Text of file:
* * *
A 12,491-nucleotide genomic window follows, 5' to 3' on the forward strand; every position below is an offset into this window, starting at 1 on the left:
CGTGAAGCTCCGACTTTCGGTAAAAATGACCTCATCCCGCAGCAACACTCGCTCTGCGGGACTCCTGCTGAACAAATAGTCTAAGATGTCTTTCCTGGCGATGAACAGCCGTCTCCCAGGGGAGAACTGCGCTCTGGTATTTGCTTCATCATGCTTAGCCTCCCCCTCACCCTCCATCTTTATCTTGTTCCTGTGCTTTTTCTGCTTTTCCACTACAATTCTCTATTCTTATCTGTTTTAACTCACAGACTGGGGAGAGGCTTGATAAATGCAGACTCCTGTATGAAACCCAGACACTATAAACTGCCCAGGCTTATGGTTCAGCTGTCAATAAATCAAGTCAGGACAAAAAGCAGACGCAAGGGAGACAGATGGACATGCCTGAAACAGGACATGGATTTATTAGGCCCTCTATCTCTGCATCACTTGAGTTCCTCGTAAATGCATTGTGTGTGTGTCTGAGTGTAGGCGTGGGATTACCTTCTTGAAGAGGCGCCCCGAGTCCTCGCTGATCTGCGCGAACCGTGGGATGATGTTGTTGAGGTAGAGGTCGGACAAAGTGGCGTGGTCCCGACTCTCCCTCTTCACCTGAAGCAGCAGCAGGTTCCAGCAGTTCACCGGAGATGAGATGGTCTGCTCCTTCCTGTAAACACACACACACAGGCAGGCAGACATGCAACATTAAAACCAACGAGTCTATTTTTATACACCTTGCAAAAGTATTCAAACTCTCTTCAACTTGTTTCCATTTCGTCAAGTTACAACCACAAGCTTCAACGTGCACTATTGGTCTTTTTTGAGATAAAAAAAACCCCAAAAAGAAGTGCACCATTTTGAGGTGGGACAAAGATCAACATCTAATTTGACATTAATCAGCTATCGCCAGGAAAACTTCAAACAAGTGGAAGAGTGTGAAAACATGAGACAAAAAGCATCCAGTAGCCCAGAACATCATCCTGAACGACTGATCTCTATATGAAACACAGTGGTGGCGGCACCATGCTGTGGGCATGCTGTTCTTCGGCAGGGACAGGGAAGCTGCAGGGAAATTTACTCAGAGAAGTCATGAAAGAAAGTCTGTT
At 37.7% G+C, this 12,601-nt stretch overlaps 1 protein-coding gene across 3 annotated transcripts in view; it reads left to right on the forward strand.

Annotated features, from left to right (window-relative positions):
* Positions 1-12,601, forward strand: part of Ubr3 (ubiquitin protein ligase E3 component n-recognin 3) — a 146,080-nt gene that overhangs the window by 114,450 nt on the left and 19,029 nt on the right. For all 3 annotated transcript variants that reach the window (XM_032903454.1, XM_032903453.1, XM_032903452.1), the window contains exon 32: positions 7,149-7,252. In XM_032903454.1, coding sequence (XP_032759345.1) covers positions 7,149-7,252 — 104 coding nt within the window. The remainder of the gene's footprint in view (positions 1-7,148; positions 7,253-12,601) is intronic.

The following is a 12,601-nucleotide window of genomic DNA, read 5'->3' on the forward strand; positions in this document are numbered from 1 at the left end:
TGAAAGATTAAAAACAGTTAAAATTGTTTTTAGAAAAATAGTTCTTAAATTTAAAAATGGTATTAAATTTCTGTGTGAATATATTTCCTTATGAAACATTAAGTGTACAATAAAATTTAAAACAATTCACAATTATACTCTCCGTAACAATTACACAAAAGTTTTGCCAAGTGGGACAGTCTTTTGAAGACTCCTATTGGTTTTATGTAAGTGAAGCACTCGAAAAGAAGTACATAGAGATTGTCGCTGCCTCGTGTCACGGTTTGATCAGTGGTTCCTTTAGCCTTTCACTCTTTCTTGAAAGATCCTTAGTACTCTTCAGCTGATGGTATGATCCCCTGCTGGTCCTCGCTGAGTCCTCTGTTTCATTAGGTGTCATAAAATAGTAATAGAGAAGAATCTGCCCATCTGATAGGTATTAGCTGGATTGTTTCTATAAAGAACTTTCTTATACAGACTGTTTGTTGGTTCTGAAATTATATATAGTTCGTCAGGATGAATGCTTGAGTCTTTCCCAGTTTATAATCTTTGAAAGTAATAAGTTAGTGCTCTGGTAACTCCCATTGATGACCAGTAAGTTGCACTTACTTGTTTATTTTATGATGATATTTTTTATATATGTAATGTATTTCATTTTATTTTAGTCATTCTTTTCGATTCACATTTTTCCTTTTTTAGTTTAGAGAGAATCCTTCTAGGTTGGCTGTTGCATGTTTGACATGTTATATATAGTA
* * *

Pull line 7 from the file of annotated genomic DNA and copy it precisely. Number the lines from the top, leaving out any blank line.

TGAAAGATTAAAAACAGTTAAAATTGTTTTTAGAAAAATAGTTCTTAAATTTAAAAATGGTATTAAATTTCTGTGTGAATATATTTCCTTATGAAACATTAAGTGTACAATAAAATTTAAAACAATTCACAATTATACTCTCCGTAACAATTACACAAAAGTTTTGCCAAGTGGGACAGTCTTTTGAAGACTCCTATTGGTTTTATGTAAGTGAAGCACTCGAAAAGAAGTACATAGAGATTGTCGCTGCCTCGTGTCACGGTTTGATCAGTGGTTCCTTTAGCCTTTCACTCTTTCTTGAAAGATCCTTAGTACTCTTCAGCTGATGGTATGATCCCCTGCTGGTCCTCGCTGAGTCCTCTGTTTCATTAGGTGTCATAAAATAGTAATAGAGAAGAATCTGCCCATCTGATAGGTATTAGCTGGATTGTTTCTATAAAGAACTTTCTTATACAGACTGTTTGTTGGTTCTGAAATTATATATAGTTCGTCAGGATGAATGCTTGAGTCTTTCCCAGTTTATAATCTTTGAAAGTAATAAGTTAGTGCTCTGGTAACTCCCATTGATGACCAGTAAGTTGCACTTACTTGTTTATTTTATGATGATATTTTTTATATATGTAATGTATTTCATTTTATTTTAGTCATTCTTTTCGATTCACATTTTTCCTTTTTTAGTTTAGAGAGAATCCTTCTAGGTTGGCTGTTGCATGTTTGACATGTTATATATAGTA